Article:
But what worked for France hasn’t necessarily worked for Austria. Despite implementing its own vaccine-passport system this year, the country’s vaccination rate has nonetheless stagnated—a trend that has been attributed in part to the high levels of vaccine hesitancy among Europe’s German-speaking countries, where dispassionate public-health messaging has been supplanted by vocal anti-vaccine sentiment and conspiracy theories. In Austria, this phenomenon has manifested most notably in the rise of the new vaccine-skeptical People Freedom Fundamental Rights Party (known by its German acronym, MFG), which recently garnered enough support to enter one of the country’s largest regional parliaments.

So far, the unvaccinated lockdown in Austria appears to be having its desired effect, with some vaccination centers reportedly seeing an uptick in people seeking a first dose. But it has also spurred thousands of people to protest the new measures, which many have decried as discriminatory. Now that the lockdown is being extended to everyone, and now that vaccinations will soon be made a legal requirement, those protests are only likely to grow. One risk facing the Austrian government is that these new measures could spur even further support for parties such as the MFG and the more established far-right Freedom Party, whose leader said the new restrictions make Austria tantamount to “a dictatorship.” Another risk is that they could push those who are merely hesitant about getting a COVID vaccine to adopt a more hard-line anti-vax position.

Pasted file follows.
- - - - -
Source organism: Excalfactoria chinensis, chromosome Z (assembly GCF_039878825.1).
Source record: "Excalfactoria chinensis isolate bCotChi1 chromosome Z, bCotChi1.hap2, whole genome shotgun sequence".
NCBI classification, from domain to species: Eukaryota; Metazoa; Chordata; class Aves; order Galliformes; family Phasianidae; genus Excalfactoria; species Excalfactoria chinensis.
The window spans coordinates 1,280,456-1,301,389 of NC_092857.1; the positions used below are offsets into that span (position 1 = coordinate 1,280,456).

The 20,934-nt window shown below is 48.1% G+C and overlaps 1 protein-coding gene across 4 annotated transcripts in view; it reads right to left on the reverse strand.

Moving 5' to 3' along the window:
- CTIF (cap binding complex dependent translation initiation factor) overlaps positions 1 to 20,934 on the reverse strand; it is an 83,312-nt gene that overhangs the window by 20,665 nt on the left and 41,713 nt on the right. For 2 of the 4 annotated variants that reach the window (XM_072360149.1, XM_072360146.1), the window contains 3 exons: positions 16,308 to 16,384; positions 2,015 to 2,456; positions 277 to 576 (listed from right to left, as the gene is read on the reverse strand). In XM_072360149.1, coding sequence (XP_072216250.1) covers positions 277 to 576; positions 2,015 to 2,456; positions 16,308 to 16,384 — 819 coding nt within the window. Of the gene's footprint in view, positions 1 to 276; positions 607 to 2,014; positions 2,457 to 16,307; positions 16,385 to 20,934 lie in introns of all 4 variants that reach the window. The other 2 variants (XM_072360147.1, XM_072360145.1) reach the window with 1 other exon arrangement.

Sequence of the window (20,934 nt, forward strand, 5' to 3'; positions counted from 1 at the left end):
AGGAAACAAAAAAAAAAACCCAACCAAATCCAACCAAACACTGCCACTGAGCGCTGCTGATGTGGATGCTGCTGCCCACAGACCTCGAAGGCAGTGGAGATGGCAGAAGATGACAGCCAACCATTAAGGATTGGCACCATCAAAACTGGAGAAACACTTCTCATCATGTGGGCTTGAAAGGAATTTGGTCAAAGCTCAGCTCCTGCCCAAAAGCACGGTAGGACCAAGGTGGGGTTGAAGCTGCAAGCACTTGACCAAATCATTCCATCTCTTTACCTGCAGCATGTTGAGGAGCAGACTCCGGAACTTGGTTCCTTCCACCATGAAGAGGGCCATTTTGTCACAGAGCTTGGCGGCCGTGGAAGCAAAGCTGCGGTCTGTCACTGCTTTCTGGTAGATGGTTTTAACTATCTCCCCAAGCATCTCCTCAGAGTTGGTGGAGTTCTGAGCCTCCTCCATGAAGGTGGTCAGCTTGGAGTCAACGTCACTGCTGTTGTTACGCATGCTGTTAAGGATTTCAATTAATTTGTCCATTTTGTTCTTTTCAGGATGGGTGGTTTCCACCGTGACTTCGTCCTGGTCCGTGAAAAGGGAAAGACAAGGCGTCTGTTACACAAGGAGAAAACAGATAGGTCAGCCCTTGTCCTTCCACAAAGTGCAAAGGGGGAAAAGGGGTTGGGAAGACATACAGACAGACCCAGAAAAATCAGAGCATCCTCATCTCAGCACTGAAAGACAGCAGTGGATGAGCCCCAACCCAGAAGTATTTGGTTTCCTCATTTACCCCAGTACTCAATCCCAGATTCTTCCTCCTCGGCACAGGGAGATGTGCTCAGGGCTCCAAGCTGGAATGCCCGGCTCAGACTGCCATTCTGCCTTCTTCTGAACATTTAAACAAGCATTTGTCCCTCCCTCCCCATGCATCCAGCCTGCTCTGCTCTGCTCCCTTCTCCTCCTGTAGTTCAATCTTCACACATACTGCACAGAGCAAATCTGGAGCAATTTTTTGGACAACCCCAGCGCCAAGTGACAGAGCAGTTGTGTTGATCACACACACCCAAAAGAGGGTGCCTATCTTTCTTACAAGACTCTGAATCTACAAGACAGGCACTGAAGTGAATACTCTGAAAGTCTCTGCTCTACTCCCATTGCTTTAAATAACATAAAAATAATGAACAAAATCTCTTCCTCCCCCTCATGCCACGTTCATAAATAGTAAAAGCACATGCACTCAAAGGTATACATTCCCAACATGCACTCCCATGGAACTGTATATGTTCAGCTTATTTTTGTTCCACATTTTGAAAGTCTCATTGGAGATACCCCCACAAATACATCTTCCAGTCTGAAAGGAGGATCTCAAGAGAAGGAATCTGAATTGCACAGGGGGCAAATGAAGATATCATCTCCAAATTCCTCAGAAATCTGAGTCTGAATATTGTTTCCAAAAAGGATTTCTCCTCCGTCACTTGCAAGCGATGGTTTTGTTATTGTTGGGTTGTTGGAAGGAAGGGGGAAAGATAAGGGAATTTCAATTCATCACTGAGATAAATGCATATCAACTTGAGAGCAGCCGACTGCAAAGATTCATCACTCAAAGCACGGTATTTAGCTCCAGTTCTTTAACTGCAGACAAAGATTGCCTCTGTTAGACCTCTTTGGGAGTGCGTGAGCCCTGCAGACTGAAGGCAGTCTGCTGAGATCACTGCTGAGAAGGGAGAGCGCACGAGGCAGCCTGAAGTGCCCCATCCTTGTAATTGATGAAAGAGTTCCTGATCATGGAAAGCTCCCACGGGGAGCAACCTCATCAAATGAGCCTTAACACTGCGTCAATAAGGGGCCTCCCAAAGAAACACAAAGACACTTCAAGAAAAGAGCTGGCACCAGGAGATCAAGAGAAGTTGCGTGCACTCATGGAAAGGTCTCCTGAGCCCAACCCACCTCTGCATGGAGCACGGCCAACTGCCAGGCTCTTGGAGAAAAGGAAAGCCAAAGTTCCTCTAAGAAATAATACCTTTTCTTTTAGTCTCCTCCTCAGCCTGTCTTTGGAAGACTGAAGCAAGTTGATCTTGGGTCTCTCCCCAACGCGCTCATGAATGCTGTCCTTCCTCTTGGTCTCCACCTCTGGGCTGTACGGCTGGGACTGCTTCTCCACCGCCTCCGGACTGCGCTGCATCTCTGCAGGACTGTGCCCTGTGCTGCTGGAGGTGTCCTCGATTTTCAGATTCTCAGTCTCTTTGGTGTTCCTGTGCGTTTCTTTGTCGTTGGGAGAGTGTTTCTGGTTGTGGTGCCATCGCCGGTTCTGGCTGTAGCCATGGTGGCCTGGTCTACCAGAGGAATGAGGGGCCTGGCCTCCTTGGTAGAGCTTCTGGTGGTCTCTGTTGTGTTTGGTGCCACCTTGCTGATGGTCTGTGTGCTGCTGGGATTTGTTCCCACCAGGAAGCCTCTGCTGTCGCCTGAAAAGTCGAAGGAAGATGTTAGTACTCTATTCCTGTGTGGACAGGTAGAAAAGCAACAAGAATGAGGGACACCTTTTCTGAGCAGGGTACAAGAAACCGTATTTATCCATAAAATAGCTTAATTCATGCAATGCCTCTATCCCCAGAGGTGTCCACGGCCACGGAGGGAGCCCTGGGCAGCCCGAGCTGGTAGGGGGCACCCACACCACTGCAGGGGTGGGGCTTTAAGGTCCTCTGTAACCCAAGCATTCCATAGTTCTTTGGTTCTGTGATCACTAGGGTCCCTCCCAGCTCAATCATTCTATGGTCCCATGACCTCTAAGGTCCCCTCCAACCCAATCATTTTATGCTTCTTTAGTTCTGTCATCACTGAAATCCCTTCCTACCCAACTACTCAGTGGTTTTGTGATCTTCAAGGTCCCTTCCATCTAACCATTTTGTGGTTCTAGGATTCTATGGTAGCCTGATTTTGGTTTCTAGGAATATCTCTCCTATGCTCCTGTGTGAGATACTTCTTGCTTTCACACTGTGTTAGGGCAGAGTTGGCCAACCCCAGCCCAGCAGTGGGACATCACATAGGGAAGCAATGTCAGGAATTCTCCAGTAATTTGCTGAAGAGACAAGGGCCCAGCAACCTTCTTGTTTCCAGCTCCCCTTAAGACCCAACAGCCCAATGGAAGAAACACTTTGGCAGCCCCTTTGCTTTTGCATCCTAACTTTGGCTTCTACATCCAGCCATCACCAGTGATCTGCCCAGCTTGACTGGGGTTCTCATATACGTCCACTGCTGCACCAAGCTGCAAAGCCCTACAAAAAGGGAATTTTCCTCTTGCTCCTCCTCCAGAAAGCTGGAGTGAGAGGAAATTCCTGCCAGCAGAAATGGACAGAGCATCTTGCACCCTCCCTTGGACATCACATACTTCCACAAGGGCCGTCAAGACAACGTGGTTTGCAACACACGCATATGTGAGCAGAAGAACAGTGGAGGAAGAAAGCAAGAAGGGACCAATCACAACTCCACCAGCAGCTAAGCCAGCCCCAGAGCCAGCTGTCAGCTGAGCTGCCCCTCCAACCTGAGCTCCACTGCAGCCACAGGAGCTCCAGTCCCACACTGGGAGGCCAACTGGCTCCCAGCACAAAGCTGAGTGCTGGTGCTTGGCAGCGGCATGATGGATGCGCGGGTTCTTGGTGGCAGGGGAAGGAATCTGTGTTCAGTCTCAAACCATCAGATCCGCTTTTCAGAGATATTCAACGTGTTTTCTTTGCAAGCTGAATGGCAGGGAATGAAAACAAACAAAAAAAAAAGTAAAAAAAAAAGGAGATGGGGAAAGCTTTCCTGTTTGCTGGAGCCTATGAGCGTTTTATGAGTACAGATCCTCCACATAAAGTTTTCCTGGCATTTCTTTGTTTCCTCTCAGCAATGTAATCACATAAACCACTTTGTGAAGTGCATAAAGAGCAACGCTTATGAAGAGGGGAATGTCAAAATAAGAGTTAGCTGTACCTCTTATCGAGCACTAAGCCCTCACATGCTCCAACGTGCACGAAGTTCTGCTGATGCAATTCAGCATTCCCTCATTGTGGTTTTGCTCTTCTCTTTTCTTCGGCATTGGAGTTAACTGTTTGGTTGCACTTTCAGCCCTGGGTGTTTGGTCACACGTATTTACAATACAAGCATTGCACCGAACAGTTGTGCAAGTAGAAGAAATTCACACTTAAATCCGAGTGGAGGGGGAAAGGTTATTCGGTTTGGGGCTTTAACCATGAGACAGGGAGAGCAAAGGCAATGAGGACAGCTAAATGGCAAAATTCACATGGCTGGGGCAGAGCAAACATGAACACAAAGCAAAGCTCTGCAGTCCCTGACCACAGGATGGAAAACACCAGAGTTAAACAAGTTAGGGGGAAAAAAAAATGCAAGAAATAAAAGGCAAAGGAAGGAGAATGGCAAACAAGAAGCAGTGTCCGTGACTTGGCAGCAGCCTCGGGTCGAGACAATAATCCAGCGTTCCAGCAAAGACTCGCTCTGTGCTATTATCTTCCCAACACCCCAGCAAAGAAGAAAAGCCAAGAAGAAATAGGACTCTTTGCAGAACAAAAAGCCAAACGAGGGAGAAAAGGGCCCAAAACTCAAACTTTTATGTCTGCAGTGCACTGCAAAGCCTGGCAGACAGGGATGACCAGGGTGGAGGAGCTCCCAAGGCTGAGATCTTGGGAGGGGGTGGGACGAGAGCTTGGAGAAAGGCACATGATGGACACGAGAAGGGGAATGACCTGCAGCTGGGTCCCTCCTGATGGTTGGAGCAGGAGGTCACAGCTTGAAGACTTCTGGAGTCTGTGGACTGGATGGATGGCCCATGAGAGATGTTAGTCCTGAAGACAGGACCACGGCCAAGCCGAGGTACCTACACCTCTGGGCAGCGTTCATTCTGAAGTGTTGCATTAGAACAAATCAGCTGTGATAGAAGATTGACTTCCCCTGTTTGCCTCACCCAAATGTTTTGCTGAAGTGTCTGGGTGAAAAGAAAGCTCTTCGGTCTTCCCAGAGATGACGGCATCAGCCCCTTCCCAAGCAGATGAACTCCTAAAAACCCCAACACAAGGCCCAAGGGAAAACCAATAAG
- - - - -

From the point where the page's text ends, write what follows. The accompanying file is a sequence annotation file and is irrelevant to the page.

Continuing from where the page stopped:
“One thing that people really want is some level of choice, and one of the Achilles’ heels of vaccines has been the feeling that it’s government-driven and it’s not about choice,” Heidi Larson, the director of the Vaccine Confidence Project at the London School of Hygiene and Tropical Medicine, told me. Larson noted that although vaccine passports offer some element of choice (in that the unvaccinated can opt to provide a negative COVID test instead), unvaccinated-only lockdowns and vaccine mandates could be seen as more punitive.

But perhaps the greatest risk for Austria right now is that these measures alone won’t be enough to minimize hospitalizations, which is the primary metric that the government is focused on. That the tightening of restrictions in recent weeks isn’t yet reflected in the numbers is a worrying sign, Schernhammer said.

“You can impose rules, but if people don’t follow, then it gets hard to do anything,” she said. “We have reached uncharted territory already, because what happens now will be seen in the ICU in two weeks.”